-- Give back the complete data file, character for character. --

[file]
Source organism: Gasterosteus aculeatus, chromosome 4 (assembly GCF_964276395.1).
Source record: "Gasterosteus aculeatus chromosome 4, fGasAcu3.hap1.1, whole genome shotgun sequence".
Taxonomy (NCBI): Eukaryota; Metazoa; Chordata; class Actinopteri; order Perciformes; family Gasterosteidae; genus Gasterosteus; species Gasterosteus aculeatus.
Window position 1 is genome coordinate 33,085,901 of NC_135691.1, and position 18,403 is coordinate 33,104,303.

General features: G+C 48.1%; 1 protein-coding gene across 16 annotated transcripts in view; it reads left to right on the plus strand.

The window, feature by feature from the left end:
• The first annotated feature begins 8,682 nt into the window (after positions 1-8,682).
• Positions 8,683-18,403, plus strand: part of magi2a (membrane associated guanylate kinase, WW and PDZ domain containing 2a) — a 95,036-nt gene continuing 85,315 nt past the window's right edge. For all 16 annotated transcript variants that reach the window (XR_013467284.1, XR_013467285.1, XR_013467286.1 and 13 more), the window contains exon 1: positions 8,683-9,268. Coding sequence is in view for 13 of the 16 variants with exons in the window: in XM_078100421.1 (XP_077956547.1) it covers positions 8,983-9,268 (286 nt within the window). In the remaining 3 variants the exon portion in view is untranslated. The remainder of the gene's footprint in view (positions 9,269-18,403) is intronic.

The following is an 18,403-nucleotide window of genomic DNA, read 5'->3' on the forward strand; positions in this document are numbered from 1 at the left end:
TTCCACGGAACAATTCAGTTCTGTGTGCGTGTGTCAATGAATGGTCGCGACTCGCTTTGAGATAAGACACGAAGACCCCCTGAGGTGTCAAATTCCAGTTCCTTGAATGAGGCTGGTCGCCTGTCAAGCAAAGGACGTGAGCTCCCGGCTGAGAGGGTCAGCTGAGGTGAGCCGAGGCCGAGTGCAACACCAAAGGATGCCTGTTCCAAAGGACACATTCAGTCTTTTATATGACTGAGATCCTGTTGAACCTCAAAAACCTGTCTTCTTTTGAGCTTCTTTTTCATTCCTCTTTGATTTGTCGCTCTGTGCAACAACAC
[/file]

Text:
Source organism: Gasterosteus aculeatus, chromosome 4 (assembly GCF_964276395.1).
Source record: "Gasterosteus aculeatus chromosome 4, fGasAcu3.hap1.1, whole genome shotgun sequence".
Taxonomy (NCBI): Eukaryota; Metazoa; Chordata; class Actinopteri; order Perciformes; family Gasterosteidae; genus Gasterosteus; species Gasterosteus aculeatus.
Window position 1 is genome coordinate 33,085,901 of NC_135691.1, and position 18,403 is coordinate 33,104,303.

General features: G+C 48.1%; 1 protein-coding gene across 16 annotated transcripts in view; it reads left to right on the plus strand.

The window, feature by feature from the left end:
• The first annotated feature begins 8,682 nt into the window (after positions 1-8,682).
• Positions 8,683-18,403, plus strand: part of magi2a (membrane associated guanylate kinase, WW and PDZ domain containing 2a) — a 95,036-nt gene continuing 85,315 nt past the window's right edge. For all 16 annotated transcript variants that reach the window (XR_013467284.1, XR_013467285.1, XR_013467286.1 and 13 more), the window contains exon 1: positions 8,683-9,268. Coding sequence is in view for 13 of the 16 variants with exons in the window: in XM_078100421.1 (XP_077956547.1) it covers positions 8,983-9,268 (286 nt within the window). In the remaining 3 variants the exon portion in view is untranslated. The remainder of the gene's footprint in view (positions 9,269-18,403) is intronic.

The following is an 18,403-nucleotide window of genomic DNA, read 5'->3' on the forward strand; positions in this document are numbered from 1 at the left end:
TTCCACGGAACAATTCAGTTCTGTGTGCGTGTGTCAATGAATGGTCGCGACTCGCTTTGAGATAAGACACGAAGACCCCCTGAGGTGTCAAATTCCAGTTCCTTGAATGAGGCTGGTCGCCTGTCAAGCAAAGGACGTGAGCTCCCGGCTGAGAGGGTCAGCTGAGGTGAGCCGAGGCCGAGTGCAACACCAAAGGATGCCTGTTCCAAAGGACACATTCAGTCTTTTATATGACTGAGATCCTGTTGAACCTCAAAAACCTGTCTTCTTTTGAGCTTCTTTTTCATTCCTCTTTGATTTGTCGCTCTGTGCAACAACAC